The COVID-19 pandemic has brought about an unwelcome disruption in our lives. For me, this took the form of flying 9394 miles home from the United States where I was given three days to pack my life at Harvard into three suitcases. And as we stand at this turning point in history and reevaluate traditional forms of teaching and learning, it is also important to acknowledge and celebrate the efforts of cyber communities that have sprung up as a reaction to COVID-19.
Community-building efforts outside the classroom has not been quashed by the coronavirus. The Harvard Graduate School of Education (HGSE), for example, has set up a 24/7 unmoderated, open Google Hangout space that allows students to “pop in” to the (virtual) lobby of the Gutman Library – which was the main socialization space at HGSE. We can log in at any time and randomly “bump” into schoolmates, reminiscent of how it was actually like at the physical lobby of the library.
Community-building fosters connection and students have also found creative ways to remain connected during this period. My course mate, Liza, started leading weekly Zoomba classes (i.e. Zumba classes on Zoom, hence the spelling), bringing people together for a cardio dance workout in the comfort of their homes. Another course mate, Katherine, leads meditation check-in sessions. She facilitates visualization and walking meditation techniques to help connect us with our bodies and ground ourselves in this period of change and uncertainty. Others have organized virtual happy hours, game nights, and jamming sessions. These are just some of the innovative community-building methods that I have experienced and am grateful for.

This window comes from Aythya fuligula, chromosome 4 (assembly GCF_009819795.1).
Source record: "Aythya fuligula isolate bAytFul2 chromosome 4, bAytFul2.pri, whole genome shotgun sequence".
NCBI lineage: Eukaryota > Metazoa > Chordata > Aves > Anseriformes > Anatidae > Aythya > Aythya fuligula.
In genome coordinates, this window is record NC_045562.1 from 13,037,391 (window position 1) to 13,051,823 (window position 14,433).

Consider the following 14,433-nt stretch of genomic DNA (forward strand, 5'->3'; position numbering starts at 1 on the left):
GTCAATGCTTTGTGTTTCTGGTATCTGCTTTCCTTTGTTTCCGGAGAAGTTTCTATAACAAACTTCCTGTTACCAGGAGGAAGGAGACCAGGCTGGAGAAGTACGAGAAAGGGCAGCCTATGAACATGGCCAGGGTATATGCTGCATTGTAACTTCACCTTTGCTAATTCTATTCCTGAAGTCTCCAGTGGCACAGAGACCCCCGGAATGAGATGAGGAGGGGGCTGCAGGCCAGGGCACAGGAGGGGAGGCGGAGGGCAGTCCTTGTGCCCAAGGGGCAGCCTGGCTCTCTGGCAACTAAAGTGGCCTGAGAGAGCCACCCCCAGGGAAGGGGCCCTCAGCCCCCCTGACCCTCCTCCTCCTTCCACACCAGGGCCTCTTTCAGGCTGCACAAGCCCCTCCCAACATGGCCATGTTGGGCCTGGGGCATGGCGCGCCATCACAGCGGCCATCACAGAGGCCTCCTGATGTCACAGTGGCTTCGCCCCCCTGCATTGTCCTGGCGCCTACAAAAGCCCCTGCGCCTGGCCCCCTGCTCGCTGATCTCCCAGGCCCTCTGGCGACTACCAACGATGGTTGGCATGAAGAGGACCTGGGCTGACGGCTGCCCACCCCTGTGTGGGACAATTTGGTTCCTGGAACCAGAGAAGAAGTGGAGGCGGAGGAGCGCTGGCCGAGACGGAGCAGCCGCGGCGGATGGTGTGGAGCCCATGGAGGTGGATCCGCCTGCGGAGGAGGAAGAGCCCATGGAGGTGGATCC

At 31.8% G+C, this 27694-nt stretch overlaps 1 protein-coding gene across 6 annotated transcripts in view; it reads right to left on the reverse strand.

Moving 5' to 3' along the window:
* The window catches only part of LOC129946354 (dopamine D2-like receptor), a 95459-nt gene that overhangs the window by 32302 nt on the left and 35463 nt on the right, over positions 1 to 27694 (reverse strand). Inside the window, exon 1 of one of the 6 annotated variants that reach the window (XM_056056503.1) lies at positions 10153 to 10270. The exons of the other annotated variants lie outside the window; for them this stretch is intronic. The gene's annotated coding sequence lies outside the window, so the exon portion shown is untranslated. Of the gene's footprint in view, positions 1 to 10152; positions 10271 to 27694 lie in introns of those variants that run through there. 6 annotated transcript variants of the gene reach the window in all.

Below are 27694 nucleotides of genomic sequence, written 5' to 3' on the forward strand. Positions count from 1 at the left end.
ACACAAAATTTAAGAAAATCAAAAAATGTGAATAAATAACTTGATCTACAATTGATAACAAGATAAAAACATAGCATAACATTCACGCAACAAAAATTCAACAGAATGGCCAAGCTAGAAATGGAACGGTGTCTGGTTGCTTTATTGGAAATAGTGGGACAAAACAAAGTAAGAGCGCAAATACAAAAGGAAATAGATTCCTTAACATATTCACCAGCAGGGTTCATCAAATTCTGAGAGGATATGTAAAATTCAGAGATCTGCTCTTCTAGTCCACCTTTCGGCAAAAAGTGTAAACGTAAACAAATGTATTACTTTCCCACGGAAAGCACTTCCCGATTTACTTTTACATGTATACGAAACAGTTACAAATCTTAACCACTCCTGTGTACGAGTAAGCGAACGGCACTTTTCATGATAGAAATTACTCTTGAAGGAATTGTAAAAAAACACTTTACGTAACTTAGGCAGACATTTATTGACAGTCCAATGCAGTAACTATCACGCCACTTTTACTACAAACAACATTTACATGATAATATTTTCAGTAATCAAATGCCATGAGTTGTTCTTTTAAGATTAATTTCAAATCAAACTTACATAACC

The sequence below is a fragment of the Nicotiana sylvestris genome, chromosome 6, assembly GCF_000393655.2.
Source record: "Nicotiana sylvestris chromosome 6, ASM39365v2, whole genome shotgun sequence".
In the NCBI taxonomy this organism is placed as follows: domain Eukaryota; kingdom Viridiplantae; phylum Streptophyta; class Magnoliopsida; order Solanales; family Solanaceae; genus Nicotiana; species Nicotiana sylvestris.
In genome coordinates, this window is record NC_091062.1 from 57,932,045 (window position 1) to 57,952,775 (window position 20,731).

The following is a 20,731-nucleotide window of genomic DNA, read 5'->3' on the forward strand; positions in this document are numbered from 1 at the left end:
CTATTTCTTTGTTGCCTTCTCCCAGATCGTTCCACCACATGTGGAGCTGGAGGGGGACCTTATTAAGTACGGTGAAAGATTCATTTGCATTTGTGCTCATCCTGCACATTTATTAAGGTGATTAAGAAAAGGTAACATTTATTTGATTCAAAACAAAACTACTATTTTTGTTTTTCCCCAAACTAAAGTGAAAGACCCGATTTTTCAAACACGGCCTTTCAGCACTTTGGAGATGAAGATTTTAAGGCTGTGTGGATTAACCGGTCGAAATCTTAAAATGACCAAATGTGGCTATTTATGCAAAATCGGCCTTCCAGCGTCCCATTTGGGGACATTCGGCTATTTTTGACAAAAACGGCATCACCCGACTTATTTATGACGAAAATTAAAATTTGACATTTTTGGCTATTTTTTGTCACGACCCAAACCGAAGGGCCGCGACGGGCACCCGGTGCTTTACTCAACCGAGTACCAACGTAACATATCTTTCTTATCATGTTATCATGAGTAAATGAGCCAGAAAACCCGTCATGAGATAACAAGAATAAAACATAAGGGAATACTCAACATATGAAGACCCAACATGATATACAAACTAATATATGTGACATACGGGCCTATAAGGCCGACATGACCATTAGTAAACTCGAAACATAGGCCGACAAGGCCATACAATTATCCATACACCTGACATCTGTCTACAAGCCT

It is said that “we cannot change the wind, but we can adjust the sails”. Indeed, may we take this time of disruption to intensify our community-building efforts as we adapt and grow through the COVID-19 crisis.
Hazel Peh is currently a postgraduate student at the Harvard Graduate School of Education, pursuing a Ed.M. in Learning and Teaching. She is passionate about issues relating to equity, education and the environment. In the realm of education, she is particularly interested in teacher professional development and improving school culture. She is the vice president of the Harvard Graduate School of Arts & Sciences Singaporean and Malaysian Association, and a member of the Singapore Policy Journal based at the Harvard Kennedy School of Government. Prior to graduate school, she enjoyed teaching Biology at a local high school and was a volunteer at Meet-the-People’s sessions. She was also part of a committee spearheading public environmental education. Hazel is looking forward to contributing to the education landscape in Singapore upon completion of her studies.